|Beer on Broadway 2006|
And the winner is...
Report on the Beer on Broadway Festival, May 2006
by John Wilmott
If, amongst the dizzying array of cocktails, alchopops and re-invented spirits, beer has something of an image problem, then �Real Ale' arguably suffers most of all. So, is it all �beards & sandals'? Well, an initial glance around the �Beer on Broadway' festival suggests that there's still more than a hint of that about.
But, in these days of �organic' awareness and the insistence on �real' ingredients in everything, it's surprising that there's not more general interest in finding out just what goes into the 2 billion pints of beer consumed in the UK each year.
For Ealing's seventeenth festival, besides a huge array of T-shirts, tankards and other �beerabilia�, the Campaign for Real Ale (CAMRA) had assembled over 140 real beers, some local, many from further afield, so that you could do just that.
The term �real' refers to beer brewed from traditional ingredients (malted barley, hops, water & yeast) which, after initial fermentation at the brewery, is put into casks, where it's matured by secondary fermentation, and served, direct, without the addition of carbon dioxide. It's this �secondary fermentation' that gives the beer its distinctive flavour, character and style.
And there's certainly a range styles, from milds and bitters, through golden beers, best bitters, pale ales and strong ales, to porters and stouts. It's almost impossible to try everything in one night� (unless, of course, you're particularly dedicated, and haven't got work in the morning). But at a festival like this you don't have to taste many before you find something you really like, something you'll remember the name of, and look out for in future.
Which, for the brewers, is the point of festivals like �Beer on Broadway'. So many small independents are fighting to get their beers served to customers in a marketplace dominated by a few large brewers. For the little guys, winning prizes, establishing a following, and thus demonstrating �saleability', are what it's all about.
Lucky enough to be invited onto the panel this year, I judged �milds'. Traditionally a thirst slaker for those in heavy manual work, mild was for those who needed something they could sink four or five pints of at the end of a shift, without falling over too much. Not a great seller these days, especially in the South, because there are plenty of chemically enhanced thirst quenchers around, and because no-one after that anaesthetic alcohol �buzz' wants to drink a gallon of liquid to find it.
After tasting the first few, I'd have said they had their work cut out, but then we tasted Westerham Brewery's �Finchcock's Original� � full of flavour, a really refreshing summer drink, and at only 3.5% ABV you could down quite a few and still hold your own in even the politest conversation.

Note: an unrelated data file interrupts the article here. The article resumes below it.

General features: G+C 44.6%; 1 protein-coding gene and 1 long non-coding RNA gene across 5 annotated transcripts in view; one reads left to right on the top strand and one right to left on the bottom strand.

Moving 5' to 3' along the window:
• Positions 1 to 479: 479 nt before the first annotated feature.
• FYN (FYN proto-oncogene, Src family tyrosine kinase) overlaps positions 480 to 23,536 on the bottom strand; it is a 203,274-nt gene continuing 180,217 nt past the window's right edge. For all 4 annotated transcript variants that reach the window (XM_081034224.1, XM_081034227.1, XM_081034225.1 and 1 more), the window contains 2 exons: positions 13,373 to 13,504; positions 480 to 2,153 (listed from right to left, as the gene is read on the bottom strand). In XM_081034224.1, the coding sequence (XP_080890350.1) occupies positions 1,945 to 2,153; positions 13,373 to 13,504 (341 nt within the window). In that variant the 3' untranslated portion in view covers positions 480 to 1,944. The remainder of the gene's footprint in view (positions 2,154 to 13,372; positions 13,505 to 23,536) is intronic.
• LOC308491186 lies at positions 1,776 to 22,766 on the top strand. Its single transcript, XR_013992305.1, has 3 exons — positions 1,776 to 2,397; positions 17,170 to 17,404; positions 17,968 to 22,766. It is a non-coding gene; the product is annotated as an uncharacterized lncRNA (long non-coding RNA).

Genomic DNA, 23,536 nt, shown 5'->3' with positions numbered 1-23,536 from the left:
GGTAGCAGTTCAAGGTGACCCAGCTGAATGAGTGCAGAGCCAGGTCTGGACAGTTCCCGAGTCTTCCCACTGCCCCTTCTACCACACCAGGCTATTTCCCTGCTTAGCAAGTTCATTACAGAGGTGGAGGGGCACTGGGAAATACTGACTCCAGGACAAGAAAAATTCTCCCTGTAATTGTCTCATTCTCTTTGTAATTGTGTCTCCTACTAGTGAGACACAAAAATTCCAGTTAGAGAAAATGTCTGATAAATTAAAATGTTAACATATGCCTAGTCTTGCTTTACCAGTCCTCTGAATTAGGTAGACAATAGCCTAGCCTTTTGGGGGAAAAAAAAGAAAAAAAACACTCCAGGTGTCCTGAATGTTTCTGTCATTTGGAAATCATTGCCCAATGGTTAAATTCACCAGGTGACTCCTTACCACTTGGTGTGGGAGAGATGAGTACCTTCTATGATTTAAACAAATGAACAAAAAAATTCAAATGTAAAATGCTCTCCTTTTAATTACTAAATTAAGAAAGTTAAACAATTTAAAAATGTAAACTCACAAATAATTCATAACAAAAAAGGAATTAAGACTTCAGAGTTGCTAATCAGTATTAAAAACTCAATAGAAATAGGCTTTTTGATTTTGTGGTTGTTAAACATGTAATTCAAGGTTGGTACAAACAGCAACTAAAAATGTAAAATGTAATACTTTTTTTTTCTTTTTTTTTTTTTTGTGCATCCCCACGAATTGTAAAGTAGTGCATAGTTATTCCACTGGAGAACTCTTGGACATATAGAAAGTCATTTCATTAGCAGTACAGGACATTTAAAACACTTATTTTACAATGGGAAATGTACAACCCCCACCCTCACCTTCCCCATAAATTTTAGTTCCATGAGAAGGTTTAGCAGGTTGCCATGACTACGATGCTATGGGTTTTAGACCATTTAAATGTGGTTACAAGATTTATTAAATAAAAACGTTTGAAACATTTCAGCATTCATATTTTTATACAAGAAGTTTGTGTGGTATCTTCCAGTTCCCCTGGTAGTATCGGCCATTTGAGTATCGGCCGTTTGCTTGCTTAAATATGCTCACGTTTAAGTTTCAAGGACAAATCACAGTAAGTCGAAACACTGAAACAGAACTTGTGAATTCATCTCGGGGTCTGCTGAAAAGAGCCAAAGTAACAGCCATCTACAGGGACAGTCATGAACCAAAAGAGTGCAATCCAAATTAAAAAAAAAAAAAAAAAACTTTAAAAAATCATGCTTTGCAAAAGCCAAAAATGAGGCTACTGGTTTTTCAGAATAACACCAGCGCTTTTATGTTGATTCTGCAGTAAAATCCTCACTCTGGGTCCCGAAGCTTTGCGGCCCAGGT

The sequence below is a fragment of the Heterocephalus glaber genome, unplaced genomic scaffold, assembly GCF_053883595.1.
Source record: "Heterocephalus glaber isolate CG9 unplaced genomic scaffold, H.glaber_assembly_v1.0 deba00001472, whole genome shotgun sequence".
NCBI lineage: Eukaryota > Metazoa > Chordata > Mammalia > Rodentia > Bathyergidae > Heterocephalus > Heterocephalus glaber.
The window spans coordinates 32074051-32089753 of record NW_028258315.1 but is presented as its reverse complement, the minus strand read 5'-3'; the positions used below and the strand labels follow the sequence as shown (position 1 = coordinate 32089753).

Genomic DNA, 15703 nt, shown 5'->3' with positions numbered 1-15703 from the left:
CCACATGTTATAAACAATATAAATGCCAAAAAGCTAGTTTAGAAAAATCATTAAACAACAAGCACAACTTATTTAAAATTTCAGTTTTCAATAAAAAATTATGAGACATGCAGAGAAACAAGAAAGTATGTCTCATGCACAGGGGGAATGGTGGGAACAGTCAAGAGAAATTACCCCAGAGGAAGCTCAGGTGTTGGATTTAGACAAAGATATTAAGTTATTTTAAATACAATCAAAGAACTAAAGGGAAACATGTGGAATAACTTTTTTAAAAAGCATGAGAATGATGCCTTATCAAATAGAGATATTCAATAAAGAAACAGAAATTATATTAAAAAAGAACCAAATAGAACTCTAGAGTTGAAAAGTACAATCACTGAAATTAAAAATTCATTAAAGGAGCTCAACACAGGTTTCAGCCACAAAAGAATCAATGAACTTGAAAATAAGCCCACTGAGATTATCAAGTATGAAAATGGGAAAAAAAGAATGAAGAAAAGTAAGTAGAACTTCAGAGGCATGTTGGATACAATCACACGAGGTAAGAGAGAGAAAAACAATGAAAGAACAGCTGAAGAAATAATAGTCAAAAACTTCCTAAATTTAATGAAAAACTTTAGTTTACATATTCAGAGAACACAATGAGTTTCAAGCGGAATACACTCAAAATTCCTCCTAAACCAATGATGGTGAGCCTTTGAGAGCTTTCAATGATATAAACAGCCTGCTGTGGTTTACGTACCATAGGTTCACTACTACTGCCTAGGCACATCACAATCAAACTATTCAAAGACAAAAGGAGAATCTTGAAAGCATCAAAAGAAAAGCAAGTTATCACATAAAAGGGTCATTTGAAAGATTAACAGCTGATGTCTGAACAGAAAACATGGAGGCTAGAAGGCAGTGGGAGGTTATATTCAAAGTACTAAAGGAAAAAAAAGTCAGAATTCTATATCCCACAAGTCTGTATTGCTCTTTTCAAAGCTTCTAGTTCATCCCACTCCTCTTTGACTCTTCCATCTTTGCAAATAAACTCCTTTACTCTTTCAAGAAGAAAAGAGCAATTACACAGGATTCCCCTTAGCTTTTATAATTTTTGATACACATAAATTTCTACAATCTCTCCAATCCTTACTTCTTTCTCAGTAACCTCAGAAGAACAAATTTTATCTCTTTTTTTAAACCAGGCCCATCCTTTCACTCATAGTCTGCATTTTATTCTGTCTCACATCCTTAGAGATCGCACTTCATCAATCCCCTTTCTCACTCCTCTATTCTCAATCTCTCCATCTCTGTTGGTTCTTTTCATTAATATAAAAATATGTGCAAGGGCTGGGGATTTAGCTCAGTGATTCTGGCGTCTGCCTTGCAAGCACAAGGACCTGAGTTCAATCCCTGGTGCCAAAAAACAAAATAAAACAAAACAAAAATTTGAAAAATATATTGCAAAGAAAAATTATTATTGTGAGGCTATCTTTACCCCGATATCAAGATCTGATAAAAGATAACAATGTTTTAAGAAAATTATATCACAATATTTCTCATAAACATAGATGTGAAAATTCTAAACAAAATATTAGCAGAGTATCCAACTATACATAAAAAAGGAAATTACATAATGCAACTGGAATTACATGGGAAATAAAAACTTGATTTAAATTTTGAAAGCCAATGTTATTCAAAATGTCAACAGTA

We moved on to strong bitters, more familiar territory for me, but still the difference across the range was surprising, inviting diverse judgements from �phenomenal� (rather good) to �phenolic� (very, very bad). The quality of local offerings, from Fullers (Golden Pride) and Twickenham Fine Ales (Daisy Cutter), was encouragingly high, though in terms of a winner, we were fairly unanimous.
The Milds� Westerham's �Finchcock's Original� (Gold)
West Berkshire 's �Maggs' Magnificent� (Silver)
Oakleaf's �Maypole Mild� (Bronze)
The Strongs� Ringwood �Old Thumper� (Gold)
Triple FFF �Little Red Rooster� (Silver)
Ramsgate �Gadds' No.3� (Bronze)
And the Festival's supreme winners were�
Surrey Hills �Shere Drop� (Gold)
Oakleaf �Hole Hearted� (Silver)
Surrey Hills � Ranmore Ale� (Bronze)
The festival will be over by the time you read this (actually, most of the winning beers were gone before the end of the first night�) but don't let that stop you. Go exploring. You might not find much on the Broadway itself, but for a good range of independently brewed beer try The Red Lion, St Mary's Road, which always has five real ales available, or The Ealing Park Tavern, in South Ealing , which boasts an archive of 60 ales. The Fox, by the canal in Hanwell, if you can find it, is also very good, as are many others. For a truly unreconstructed night of beer indulgence though, if you're prepared to slip quietly over the border of the traditional Lammas patch, try the Magpie & Crown in Brentford, opposite the magistrates court. A great selection of guest beers, some good Thai food and an ambience that gets you wondering whether you could still squeeze into that old Motorhead tour T-shirt. As a bonus, the E2 will whisk you from just outside the front door, back up into Ealing in less than ten minutes, saving you from having to stagger back across the busy A4!
So, for the new beer adventurer, it's just a case of �Go out and find one you really like!'. And remember, if you don't, these beers will eventually disappear and we'll all end up having to wind down over a couple of vodka Red Bulls, and then where will we be? As my favourite festival T-shirt observed astutely�
�Beer. Because you can't solve the world's problems over a spritzer.�